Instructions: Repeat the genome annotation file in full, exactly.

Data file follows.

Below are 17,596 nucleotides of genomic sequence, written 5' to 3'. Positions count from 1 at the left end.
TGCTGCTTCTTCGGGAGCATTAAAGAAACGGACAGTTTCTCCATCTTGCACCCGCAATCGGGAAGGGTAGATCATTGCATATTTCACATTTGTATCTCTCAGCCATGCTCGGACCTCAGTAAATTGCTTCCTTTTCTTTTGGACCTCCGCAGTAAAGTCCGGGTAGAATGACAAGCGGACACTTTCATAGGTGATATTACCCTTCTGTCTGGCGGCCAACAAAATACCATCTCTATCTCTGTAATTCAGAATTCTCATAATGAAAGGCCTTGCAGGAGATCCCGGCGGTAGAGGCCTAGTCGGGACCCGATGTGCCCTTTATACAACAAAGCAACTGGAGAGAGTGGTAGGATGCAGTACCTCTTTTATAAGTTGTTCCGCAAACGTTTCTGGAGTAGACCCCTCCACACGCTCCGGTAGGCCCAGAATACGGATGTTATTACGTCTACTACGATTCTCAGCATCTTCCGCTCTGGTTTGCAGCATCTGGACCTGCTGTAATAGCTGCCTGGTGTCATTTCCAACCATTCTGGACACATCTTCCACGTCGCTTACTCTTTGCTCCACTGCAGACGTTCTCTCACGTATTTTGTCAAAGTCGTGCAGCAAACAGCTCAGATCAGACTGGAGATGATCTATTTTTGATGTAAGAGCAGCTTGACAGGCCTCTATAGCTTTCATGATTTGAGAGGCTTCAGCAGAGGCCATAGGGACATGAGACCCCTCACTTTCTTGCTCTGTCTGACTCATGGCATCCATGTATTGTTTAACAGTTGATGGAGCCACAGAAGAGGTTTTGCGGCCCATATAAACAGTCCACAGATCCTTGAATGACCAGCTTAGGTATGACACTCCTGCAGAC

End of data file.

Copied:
Below are 17,596 nucleotides of genomic sequence, written 5' to 3'. Positions count from 1 at the left end.
TGCTGCTTCTTCGGGAGCATTAAAGAAACGGACAGTTTCTCCATCTTGCACCCGCAATCGGGAAGGGTAGATCATTGCATATTTCACATTTGTATCTCTCAGCCATGCTCGGACCTCAGTAAATTGCTTCCTTTTCTTTTGGACCTCCGCAGTAAAGTCCGGGTAGAATGACAAGCGGACACTTTCATAGGTGATATTACCCTTCTGTCTGGCGGCCAACAAAATACCATCTCTATCTCTGTAATTCAGAATTCTCATAATGAAAGGCCTTGCAGGAGATCCCGGCGGTAGAGGCCTAGTCGGGACCCGATGTGCCCTTTATACAACAAAGCAACTGGAGAGAGTGGTAGGATGCAGTACCTCTTTTATAAGTTGTTCCGCAAACGTTTCTGGAGTAGACCCCTCCACACGCTCCGGTAGGCCCAGAATACGGATGTTATTACGTCTACTACGATTCTCAGCATCTTCCGCTCTGGTTTGCAGCATCTGGACCTGCTGTAATAGCTGCCTGGTGTCATTTCCAACCATTCTGGACACATCTTCCACGTCGCTTACTCTTTGCTCCACTGCAGACGTTCTCTCACGTATTTTGTCAAAGTCGTGCAGCAAACAGCTCAGATCAGACTGGAGATGATCTATTTTTGATGTAAGAGCAGCTTGACAGGCCTCTATAGCTTTCATGATTTGAGAGGCTTCAGCAGAGGCCATAGGGACATGAGACCCCTCACTTTCTTGCTCTGTCTGACTCATGGCATCCATGTATTGTTTAACAGTTGATGGAGCCACAGAAGAGGTTTTGCGGCCCATATAAACAGTCCACAGATCCTTGAATGACCAGCTTAGGTATGACACTCCTGCAGAC